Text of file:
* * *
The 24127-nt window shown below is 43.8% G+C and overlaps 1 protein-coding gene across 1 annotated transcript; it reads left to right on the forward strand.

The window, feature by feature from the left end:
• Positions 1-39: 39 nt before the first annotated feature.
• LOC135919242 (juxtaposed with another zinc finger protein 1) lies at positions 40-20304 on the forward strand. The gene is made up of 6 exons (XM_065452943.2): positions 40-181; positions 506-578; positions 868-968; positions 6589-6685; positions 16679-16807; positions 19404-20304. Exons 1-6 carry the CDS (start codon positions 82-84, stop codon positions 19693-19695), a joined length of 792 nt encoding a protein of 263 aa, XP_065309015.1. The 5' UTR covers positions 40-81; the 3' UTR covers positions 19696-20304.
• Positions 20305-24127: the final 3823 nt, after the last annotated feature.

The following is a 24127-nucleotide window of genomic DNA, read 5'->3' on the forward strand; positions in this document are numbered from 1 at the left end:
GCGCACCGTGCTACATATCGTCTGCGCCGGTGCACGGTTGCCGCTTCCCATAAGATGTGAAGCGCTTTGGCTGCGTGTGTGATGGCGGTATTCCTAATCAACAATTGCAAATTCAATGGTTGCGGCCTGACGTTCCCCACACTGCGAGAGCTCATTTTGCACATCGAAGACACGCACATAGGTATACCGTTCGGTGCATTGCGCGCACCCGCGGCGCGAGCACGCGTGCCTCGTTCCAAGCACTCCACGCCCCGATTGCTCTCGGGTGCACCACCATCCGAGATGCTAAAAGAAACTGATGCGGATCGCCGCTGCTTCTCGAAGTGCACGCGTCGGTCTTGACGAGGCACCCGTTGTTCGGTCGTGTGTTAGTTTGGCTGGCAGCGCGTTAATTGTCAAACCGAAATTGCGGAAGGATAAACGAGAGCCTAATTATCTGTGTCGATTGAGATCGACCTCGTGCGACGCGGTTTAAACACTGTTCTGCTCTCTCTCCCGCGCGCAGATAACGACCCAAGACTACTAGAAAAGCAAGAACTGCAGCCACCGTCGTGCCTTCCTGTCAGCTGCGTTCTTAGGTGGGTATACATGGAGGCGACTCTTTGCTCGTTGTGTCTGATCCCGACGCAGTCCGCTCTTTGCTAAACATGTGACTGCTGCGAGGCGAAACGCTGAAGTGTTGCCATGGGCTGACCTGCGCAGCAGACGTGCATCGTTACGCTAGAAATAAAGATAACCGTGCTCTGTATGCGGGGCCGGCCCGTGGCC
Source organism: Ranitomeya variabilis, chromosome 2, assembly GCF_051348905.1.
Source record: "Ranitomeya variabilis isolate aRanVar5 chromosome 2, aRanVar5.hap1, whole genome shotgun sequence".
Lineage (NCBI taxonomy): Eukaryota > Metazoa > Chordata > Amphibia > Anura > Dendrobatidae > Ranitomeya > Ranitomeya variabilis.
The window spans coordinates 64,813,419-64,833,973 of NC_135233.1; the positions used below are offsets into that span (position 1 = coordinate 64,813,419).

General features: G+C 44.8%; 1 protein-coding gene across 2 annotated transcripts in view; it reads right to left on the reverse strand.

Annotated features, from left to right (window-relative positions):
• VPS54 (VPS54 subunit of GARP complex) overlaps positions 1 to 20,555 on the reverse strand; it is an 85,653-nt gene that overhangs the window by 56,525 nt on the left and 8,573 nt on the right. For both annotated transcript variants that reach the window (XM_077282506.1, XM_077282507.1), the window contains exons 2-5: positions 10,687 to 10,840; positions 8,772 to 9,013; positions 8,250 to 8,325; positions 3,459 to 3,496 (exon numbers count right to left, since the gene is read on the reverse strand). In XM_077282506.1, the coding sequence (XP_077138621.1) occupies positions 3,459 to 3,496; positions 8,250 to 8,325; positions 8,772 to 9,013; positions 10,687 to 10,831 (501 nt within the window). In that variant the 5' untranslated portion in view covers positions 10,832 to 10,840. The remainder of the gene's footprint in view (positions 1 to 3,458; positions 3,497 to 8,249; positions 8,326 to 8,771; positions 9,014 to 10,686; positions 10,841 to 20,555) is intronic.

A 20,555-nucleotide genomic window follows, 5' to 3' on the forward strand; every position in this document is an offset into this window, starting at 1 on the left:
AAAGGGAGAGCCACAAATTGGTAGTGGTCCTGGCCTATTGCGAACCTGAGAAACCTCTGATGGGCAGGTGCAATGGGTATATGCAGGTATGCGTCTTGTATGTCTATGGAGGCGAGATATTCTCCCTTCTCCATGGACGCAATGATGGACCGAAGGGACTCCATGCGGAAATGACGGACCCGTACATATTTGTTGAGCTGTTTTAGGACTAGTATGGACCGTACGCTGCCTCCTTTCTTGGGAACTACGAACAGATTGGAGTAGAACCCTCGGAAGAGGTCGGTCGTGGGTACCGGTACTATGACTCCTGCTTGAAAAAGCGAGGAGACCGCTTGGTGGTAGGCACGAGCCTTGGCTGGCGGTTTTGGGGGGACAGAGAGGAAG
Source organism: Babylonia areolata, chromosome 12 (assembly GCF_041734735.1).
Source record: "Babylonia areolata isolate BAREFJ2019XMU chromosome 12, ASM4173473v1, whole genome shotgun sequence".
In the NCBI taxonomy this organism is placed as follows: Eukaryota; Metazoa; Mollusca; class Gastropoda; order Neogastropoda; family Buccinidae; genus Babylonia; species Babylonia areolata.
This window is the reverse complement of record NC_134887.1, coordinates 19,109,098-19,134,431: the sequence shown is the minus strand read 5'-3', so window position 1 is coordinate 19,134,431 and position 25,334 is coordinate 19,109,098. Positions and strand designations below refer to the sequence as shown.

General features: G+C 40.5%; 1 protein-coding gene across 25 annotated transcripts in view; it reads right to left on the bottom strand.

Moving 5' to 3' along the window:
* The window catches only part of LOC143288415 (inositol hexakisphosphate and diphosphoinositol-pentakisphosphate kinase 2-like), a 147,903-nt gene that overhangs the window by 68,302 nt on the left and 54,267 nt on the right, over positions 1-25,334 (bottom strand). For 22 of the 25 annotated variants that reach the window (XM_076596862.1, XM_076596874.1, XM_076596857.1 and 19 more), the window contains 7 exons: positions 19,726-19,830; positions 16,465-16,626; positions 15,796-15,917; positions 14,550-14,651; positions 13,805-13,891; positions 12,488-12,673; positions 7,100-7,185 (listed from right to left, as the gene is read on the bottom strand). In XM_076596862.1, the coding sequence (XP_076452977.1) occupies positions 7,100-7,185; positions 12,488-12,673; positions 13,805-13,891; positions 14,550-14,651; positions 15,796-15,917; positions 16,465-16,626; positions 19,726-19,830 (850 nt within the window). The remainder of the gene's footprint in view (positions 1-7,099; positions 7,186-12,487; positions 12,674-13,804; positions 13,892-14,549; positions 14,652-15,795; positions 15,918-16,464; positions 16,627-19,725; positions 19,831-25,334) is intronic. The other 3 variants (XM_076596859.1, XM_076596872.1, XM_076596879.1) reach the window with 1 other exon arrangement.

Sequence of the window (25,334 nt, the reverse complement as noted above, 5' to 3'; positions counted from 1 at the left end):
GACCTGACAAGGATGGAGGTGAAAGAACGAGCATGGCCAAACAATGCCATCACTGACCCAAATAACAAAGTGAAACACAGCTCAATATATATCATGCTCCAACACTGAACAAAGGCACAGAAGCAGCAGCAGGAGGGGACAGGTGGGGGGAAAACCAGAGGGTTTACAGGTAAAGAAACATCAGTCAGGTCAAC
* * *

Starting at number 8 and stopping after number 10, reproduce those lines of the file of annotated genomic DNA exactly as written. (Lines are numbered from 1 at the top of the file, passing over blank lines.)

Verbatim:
Source organism: Ranitomeya variabilis, chromosome 2, assembly GCF_051348905.1.
Source record: "Ranitomeya variabilis isolate aRanVar5 chromosome 2, aRanVar5.hap1, whole genome shotgun sequence".
Lineage (NCBI taxonomy): Eukaryota > Metazoa > Chordata > Amphibia > Anura > Dendrobatidae > Ranitomeya > Ranitomeya variabilis.